With 4km to go, Wellens swung off, leaving it to Bak to set the pace. IAM split the Lotto train and this forced Roelandts to make a move to bring De Bie and Greipel back to the front.

 

Hansen took a massive turn while a crash further back left just around 30 riders to battle it out for the win. While the Australian set the pace, everybody was fighting for Greipel’s wheel and it was Caleb Ewan who won the battle.

 

Matej Mohoric briefly hit the front for Lampre-Merida but as he had lost teammates Roberto Ferrari and Sacha Modolo, he quickly disappeared. Hence, Sean De Bie took over for Lotto Soudal, leading Roelandts and Greipel under the flamme rouge.

 

De Bie rode so fast that no one could come around and so Roelandts could hit out when Ferrari and Modolo tried to pass on the inside. The Belgian won the battle and so Roelandts and Greipel were first through the turn, with Ewan on their wheel.

 

Ferrari created a small gap that Modolo and Giacomo Nizzolo had to bridge and so they had no chance as Greipel launched his sprint as soon as they hit the finishing straight. He did well to box Ewan in and so the Australian could not even try to come around, rolling across the line in second. Nizzolo finished fast but had to settle for third.

 

Jungels sat up and rolled safely to the finish, retaining his 24-second advantage over Andrey Amador (Movistar). He faces a much sterner test in stage 13 which is the next big mountain stage in the race. The riders will cover two category 1 and two category 2 climbs during a hard day and they are all pretty steep. The final two climbs follow in quick succession in the second half, with the summit of the final category 2 ascent coming 13.9km from the finish. From there, it is a downhill run to a short flat section that leads to the finish.

 

A flat stage

After yesterday’s lumpy stage, the riders faced the flattest stage of the entire race as stage 12 brought them over the Po Valley from Noale to Bibione. The 182km course was completely flat and didn’t include any kind of climbing. However, the stage finished with two laps of a very tricky and technical 8km finishing circuit that had a crucial turn just 300m from the line.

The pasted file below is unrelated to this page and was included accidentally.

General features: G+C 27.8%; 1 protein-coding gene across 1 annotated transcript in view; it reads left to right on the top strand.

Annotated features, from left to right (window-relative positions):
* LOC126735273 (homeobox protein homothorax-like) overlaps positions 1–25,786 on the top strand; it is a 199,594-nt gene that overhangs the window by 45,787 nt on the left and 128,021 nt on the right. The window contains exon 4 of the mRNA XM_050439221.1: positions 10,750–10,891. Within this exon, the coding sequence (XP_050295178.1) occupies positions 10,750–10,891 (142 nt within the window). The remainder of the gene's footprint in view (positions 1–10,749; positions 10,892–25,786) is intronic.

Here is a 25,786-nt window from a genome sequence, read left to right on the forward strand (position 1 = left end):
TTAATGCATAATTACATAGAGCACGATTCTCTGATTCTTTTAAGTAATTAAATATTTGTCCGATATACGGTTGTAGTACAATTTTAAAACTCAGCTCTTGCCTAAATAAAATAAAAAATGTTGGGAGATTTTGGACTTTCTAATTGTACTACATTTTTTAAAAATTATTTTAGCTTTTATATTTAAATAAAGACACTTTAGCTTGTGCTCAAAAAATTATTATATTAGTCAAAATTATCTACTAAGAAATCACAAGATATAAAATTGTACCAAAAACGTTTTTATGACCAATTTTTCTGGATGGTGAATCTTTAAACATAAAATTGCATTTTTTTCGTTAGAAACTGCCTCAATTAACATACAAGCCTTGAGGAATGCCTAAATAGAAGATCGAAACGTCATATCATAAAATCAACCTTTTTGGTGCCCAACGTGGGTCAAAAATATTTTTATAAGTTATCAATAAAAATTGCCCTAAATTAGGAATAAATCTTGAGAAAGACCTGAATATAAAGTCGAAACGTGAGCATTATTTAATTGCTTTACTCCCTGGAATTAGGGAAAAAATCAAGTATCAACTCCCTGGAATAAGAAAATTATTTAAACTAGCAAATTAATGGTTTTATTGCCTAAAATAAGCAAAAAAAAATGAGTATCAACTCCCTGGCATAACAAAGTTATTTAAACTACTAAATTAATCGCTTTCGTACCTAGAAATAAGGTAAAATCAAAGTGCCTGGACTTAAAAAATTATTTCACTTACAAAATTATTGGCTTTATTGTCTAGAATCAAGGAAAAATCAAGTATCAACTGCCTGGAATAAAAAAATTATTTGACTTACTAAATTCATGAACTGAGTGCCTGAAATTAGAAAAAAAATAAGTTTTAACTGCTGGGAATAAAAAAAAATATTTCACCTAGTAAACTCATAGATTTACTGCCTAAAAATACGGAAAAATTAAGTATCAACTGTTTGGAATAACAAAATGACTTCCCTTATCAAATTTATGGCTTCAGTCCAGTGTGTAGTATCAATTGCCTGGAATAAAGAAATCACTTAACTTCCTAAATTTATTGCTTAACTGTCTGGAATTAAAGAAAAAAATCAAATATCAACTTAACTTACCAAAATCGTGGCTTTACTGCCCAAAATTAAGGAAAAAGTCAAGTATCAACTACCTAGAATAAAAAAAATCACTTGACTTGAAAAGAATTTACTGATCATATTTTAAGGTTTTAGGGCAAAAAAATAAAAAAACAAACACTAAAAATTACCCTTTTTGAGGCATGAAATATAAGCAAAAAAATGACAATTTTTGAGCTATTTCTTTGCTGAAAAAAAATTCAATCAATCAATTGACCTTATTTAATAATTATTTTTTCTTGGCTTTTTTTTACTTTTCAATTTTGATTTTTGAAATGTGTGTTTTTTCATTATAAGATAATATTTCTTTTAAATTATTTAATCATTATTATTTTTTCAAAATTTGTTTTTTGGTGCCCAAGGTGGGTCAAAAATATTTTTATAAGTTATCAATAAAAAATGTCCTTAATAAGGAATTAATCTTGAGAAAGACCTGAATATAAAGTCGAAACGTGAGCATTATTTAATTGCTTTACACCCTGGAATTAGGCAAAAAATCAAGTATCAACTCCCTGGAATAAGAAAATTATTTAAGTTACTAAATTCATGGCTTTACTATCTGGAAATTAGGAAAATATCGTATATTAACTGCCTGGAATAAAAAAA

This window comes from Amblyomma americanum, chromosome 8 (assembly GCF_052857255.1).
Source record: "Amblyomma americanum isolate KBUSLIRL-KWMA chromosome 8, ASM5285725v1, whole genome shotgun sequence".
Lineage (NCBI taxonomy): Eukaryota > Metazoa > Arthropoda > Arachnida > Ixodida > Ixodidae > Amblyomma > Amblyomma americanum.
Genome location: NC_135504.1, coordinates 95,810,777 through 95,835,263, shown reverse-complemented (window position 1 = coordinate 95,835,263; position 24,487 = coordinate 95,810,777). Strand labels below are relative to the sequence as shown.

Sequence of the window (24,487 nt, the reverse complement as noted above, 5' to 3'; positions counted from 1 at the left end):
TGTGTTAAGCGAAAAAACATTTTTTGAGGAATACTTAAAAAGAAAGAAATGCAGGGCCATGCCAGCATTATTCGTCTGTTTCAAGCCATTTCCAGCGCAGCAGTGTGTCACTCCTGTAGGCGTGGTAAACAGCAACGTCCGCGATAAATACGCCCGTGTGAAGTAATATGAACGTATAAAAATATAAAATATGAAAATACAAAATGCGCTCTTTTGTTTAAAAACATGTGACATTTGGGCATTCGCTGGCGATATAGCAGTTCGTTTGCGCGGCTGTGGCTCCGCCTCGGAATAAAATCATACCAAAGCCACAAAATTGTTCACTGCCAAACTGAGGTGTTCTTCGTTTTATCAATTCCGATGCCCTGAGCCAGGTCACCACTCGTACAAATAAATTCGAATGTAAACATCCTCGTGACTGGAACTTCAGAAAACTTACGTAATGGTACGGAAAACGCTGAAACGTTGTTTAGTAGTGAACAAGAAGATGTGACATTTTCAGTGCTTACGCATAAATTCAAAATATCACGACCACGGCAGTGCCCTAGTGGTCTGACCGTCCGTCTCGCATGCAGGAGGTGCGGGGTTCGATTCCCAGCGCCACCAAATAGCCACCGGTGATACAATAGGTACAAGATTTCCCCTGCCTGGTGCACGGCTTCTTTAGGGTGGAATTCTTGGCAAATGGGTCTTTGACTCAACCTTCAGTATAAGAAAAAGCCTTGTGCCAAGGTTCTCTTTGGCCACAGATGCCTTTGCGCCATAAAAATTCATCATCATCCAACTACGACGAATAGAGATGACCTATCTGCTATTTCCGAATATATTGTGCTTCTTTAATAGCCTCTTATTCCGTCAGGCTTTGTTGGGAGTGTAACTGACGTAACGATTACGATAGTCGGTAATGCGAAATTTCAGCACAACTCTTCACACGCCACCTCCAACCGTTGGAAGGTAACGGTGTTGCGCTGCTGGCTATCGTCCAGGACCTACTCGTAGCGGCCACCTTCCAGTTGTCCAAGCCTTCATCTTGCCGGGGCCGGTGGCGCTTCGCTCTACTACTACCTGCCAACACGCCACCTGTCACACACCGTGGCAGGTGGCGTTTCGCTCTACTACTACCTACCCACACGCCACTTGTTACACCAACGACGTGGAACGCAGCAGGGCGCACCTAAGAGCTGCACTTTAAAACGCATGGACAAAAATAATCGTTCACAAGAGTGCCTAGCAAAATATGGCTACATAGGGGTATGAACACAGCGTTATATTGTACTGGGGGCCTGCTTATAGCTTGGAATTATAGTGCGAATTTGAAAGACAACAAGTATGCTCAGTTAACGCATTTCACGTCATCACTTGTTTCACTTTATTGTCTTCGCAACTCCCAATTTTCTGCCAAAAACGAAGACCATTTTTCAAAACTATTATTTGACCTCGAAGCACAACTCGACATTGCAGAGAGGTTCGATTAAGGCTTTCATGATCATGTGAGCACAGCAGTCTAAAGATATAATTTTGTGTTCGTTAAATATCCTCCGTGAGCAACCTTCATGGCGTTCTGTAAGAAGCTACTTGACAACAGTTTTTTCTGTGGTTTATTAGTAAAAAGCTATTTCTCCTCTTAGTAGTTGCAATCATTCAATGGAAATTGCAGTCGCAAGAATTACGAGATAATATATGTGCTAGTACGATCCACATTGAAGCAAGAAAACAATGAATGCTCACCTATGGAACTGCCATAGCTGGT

The rain poured down as the riders showed up for the start. Unfortunately, Astana was reduced to eight riders a Valerio Agnoli broke his wrist yesterday, and thus there were only 181 riders in the bunch that started to travel towards Bibione.

 

Oss attacks

Surprisingly, it was a very fast start with many attacks, but after only four kilometers, Daniel Oss (BMC) and Matteo Trentin (Team Quick Step) got away. They got an advantage of a few hundred meters, but the latter quickly chose to wait for the peloton. However, Oss continued his effort and worked hard to increase his gap, and while the rain stopped, he managed to create an advantage of 26 seconds after 14km of racing.

 

Mirco Maestri (Bardiani) set off in pursuit of Oss, but it did not calm the peloton down. When Oss was 1.09 ahead of the bunch, Alexander Kolobnev (Gazprom) also took off. From there, the peloton slowed down.

 

Two riders make up the break

When the gap had grown to 2.42, Maestri was still 37 seconds behind Oss while Kolobnev was at 1.28. Oss decided to wait for Maestri, but they did not allow Kolobnev to join them. The Russian quickly found himself 2.25 behind the front duo while the peloton was 1.50 further adrift, and after 39km of racing the Russian decided to sit up.

 

The peloton immediately began to chase and reduced the gap from 4.15 to 2.30 after the first hour which was completed at an average speed of 43.3km/h. Gazprom-Rusvelo, Lampre-Merida and Lotto Soudal were doing the early work as Artem Ovechkin, Przemyslaw Niemiec, Pim Ligthart and another Gazprom-Rusvelo rider spent a lot of time riding on the front in the rainy conditions. They quickly brought the gap down to 2 minutes and then stabilized the situation.